Exploring if women who participated in the PANDA study (study providing antenatal care using a m-Health device) will have an increased knowledge of obstetric danger signs. The PANDA study, approved by the ethical commission of Geneva (CER 14-217), and started in January 2015 at the CMC Saint Damian in the Ambanja region, aims to reach women in remote areas. The Pregnancy And Newborn Diagnostic Assessment (PANDA) is an mHealth system specifically designed for community-Health Workers (CHWs) to reach pregnant women in remote areas, collect information, conduct screening and provide health education. The system, as well as being a promising solution to increase access to antenatal care (ANC), also automatically generates enough data to evaluate its own performance. The main objective is to assess the functionality and acceptance of Panda system for providing ANC in hard to reach areas and to operationalize data monitoring for flagging of high-risk pregnancies.” (Extract from the approved protocol CER 14-217). Furthermore, the PANDA includes a short educational part for the women informing them about danger signs during pregnancy as well as for the newborn.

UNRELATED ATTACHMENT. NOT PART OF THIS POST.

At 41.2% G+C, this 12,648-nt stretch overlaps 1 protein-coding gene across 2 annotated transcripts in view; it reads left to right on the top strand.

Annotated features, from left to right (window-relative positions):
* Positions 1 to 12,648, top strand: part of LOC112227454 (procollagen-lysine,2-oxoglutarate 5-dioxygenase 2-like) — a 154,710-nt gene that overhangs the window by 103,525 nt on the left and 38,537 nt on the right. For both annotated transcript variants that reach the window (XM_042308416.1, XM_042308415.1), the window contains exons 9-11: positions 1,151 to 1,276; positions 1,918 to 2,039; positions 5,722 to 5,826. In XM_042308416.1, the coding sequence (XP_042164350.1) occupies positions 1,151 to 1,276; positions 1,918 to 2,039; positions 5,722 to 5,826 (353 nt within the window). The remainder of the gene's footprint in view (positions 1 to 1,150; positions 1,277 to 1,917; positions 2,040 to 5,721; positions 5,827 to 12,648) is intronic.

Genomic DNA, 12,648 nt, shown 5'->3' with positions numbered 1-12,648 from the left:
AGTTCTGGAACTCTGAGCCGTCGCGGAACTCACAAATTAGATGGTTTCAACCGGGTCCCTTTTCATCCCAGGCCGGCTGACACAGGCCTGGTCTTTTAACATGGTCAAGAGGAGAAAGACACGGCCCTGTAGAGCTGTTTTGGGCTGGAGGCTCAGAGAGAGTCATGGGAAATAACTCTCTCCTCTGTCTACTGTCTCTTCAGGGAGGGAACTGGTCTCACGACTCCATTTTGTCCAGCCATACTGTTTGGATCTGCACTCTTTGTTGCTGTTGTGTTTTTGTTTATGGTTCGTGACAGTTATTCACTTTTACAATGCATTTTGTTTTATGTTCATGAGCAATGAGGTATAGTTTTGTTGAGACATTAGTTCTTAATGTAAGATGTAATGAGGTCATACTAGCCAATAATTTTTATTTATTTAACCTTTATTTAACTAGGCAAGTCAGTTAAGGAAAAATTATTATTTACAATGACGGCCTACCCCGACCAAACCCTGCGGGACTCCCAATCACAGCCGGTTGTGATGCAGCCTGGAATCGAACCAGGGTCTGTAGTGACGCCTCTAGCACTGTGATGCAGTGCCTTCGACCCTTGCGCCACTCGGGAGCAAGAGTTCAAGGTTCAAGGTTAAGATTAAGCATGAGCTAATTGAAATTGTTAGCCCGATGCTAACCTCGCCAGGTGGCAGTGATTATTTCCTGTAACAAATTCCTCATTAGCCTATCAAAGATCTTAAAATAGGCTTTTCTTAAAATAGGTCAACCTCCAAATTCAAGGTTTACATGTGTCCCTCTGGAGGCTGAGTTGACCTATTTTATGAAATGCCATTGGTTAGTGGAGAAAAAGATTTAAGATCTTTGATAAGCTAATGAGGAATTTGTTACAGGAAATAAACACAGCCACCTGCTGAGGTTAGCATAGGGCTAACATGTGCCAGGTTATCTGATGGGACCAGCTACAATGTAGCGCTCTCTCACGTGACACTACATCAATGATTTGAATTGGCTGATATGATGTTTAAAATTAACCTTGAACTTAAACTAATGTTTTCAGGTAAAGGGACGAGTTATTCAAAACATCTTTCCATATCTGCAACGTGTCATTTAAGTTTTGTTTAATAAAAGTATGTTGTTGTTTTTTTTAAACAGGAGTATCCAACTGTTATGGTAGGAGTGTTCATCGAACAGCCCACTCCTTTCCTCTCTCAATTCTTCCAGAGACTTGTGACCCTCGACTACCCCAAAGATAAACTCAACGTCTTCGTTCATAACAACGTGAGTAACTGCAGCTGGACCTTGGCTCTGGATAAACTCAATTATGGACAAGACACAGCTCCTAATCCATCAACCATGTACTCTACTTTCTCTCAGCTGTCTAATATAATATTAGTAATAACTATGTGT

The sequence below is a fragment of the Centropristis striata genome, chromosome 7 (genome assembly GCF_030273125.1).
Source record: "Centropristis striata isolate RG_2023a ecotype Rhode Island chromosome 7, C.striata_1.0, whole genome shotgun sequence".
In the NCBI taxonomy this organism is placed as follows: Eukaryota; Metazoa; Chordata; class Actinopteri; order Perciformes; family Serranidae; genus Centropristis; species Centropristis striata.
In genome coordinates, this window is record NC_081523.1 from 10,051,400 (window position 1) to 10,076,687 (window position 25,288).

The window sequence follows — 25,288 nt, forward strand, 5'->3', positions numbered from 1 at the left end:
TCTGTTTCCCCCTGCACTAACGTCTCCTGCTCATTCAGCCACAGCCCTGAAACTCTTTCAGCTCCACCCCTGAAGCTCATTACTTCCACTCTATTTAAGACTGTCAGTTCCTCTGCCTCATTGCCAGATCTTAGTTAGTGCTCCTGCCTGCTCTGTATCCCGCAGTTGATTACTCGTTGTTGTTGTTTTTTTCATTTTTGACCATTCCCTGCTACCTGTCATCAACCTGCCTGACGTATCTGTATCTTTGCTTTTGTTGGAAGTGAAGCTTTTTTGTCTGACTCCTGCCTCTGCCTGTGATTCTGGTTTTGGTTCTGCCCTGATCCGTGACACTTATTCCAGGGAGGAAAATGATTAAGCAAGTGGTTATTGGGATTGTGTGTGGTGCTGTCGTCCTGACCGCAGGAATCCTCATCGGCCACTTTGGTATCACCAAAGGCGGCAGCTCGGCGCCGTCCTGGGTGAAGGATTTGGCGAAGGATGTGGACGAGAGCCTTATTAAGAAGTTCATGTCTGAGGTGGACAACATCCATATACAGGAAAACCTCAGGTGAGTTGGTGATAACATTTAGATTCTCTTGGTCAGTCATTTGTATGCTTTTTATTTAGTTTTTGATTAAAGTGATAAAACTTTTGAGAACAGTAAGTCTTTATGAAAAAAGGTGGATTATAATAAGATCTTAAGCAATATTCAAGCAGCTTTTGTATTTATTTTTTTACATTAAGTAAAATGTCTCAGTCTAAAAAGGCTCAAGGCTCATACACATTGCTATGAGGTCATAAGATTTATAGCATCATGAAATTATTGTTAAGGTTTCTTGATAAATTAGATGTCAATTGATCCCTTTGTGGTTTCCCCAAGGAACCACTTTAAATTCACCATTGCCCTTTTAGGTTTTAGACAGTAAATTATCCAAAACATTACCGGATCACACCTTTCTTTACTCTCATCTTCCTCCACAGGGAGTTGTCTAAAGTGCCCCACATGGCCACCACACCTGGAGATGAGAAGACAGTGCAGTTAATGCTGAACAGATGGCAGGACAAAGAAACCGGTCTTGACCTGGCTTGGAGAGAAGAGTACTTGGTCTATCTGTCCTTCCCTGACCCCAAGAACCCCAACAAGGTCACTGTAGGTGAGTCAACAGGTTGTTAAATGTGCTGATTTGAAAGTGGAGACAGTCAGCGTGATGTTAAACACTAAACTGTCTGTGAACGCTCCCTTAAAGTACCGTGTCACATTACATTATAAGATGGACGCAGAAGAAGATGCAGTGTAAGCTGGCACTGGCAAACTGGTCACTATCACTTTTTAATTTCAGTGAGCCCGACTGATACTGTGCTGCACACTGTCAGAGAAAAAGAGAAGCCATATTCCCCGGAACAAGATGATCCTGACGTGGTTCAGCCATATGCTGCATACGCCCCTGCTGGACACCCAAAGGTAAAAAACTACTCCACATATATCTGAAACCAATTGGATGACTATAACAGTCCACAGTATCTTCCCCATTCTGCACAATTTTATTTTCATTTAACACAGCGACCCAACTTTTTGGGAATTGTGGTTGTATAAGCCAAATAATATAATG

Using a prospective case-control design 136 women of all ages who have given birth in the last 12 months and having been included in the PANDA study will be compared with 136 women with the same criteria but having not participated in the PANDA study. In case of difficulties to recruit 136 women having participated in the PANDA study, it would be also possible to include 100 women as cases and 200 women as controls. Women will be recruited from April to October 2015 and be invited to answer a questionnaire taking approximately 30 minutes.